The Man Who Connected the World: How Bob Metcalfe Won Computing's Top Prize

Cover Image for The Man Who Connected the World: How Bob Metcalfe Won Computing's Top Prize
Laura Smith
Laura Smith

What is Ethernet?

Ethernet is a simple but brilliant idea: a way of sending data over a network of wires using a common protocol. Metcalfe came up with the concept in 1973, when he was working at Xerox's Palo Alto Research Center (PARC), a legendary hub of innovation that also gave birth to the personal computer and the laser printer.

Metcalfe's inspiration came from a practical problem: how to connect a printer to a computer. He sketched out a design for a network that could link multiple devices using coaxial cables and a method called carrier sense multiple access with collision detection (CSMA/CD). This allowed the devices to share the network without interfering with each other.

How did Ethernet become popular?

Metcalfe's idea was not immediately embraced by Xerox, which saw Ethernet as an internal project rather than a commercial product. But Metcalfe persisted and convinced Xerox to collaborate with Intel and Digital Equipment Corporation to standardize Ethernet and make it widely available. In 1979, he left Xerox and co-founded 3Com, one of the first companies to sell Ethernet products.

Ethernet soon became the dominant technology for local area networks (LANs), connecting computers within buildings or campuses. It also paved the way for the internet, which uses Ethernet as its backbone. Today, Ethernet is ubiquitous, connecting billions of devices around the world, from servers and routers to laptops and smartphones.

What is the Turing Award?

Metcalfe, who is now 76 years old, has been recognized for his invention, standardization, and commercialization of Ethernet by the Association for Computing Machinery (ACM), which awards the Turing Award every year. The award comes with a $1 million prize, sponsored by Google.

The Turing Award is named after Alan Turing, a British mathematician and computer scientist who is widely regarded as the father of modern computing. The award honors individuals who have made lasting and major contributions to the field of computing. Previous winners include Tim Berners-Lee, the inventor of the World Wide Web; Vint Cerf and Robert Kahn, the creators of TCP/IP protocol; and John von Neumann, one of the pioneers of computer architecture.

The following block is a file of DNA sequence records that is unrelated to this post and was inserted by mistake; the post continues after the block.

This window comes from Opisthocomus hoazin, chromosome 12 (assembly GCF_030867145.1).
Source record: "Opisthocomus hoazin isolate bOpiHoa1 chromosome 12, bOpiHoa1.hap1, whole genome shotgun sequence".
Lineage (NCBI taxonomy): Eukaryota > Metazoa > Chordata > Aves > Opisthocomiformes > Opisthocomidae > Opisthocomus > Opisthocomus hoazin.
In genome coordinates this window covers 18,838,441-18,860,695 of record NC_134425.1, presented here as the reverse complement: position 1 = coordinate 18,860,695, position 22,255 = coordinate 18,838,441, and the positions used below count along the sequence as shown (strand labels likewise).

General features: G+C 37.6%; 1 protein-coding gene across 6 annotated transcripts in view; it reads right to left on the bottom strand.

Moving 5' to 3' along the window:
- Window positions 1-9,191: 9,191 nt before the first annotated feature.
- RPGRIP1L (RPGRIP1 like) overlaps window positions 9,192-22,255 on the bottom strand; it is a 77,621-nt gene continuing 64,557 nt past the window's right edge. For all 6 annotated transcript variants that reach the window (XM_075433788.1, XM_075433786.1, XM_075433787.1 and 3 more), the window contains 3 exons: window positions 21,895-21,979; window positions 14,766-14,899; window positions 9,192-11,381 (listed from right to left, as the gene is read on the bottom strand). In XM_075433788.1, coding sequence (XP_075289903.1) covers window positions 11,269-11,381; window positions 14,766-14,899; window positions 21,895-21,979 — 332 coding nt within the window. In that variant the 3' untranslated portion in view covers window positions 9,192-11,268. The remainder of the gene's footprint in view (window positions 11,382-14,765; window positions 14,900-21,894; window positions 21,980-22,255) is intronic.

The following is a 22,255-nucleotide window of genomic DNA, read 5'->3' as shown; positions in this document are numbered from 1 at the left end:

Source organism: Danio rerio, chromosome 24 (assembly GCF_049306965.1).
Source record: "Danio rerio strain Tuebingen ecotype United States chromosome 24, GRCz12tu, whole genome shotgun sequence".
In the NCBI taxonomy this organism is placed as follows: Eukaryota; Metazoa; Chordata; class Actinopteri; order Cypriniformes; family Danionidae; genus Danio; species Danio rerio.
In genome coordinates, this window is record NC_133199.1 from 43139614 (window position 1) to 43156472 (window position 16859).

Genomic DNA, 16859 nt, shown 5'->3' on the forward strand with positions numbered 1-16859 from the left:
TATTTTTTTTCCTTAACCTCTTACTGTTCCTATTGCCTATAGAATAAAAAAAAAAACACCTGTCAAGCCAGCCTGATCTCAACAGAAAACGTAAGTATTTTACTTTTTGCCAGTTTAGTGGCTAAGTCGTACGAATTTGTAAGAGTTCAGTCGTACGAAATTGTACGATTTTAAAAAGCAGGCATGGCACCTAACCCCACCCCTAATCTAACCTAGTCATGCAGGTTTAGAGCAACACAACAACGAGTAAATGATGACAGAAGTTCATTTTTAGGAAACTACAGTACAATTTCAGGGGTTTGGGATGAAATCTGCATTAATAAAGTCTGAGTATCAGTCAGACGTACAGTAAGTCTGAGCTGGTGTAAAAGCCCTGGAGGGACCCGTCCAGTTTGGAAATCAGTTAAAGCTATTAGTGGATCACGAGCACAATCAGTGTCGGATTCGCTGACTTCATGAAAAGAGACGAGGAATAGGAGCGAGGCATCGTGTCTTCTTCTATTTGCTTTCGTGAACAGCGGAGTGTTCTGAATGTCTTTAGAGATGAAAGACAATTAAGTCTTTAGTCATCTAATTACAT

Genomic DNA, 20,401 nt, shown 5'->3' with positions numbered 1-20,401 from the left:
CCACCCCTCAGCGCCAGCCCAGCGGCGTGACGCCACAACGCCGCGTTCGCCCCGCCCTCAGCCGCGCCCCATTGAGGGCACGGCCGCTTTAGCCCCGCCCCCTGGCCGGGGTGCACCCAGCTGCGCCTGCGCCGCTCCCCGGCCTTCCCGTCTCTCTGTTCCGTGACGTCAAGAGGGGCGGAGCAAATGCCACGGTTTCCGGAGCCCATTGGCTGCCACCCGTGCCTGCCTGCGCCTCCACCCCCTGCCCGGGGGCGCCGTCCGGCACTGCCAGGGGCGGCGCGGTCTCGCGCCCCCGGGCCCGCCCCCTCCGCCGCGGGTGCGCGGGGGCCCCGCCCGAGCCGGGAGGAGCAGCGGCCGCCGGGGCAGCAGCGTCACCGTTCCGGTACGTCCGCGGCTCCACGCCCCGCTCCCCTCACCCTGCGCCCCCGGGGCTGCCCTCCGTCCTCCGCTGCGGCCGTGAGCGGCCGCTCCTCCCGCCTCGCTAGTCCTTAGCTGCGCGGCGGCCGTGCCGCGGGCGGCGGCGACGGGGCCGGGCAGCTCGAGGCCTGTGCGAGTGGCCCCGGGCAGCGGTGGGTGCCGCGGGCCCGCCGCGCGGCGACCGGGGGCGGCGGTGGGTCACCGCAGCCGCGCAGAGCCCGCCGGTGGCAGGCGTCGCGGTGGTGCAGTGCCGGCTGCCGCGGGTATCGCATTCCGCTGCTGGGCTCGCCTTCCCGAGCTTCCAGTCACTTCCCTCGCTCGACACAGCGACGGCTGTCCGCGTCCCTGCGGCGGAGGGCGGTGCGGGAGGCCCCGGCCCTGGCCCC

What is Metcalfe doing now?

Metcalfe is not resting on his laurels, though. He is still active in the field of computing, especially in artificial intelligence (AI). He is a research fellow and advisor at SparkCognition, an AI company that focuses on industrial applications. He is also an advocate for more research on connecting computers, especially in artificial neural networks, which mimic the human brain.

Metcalfe believes that there is still much room for improvement in connecting neural networks, which could lead to more powerful and scalable AI systems. He said that previous generations of AI "died on the vine because of a lack of data." That is no longer a problem thanks to the internet, but the challenge now is to better connect the computers that process that data.

Metcalfe's vision for the future of computing is as bold as his invention of Ethernet. He said that he hopes to see "a trillion-node network of neural networks" that could solve some of humanity's biggest problems. He also said that he is optimistic about the future of AI, which he thinks will continue scaling.


  • Computing networking pioneer Metcalfe wins top industry prize. Reuters.
  • 50 Years Later, Creator of Ethernet Wins Computing's Top Prize. CNET.
  • SparkCognition Research Fellow and Advisor Bob Metcalfe, Co-Inventor of Ethernet Technology, Wins Turing Award. MarketWatch.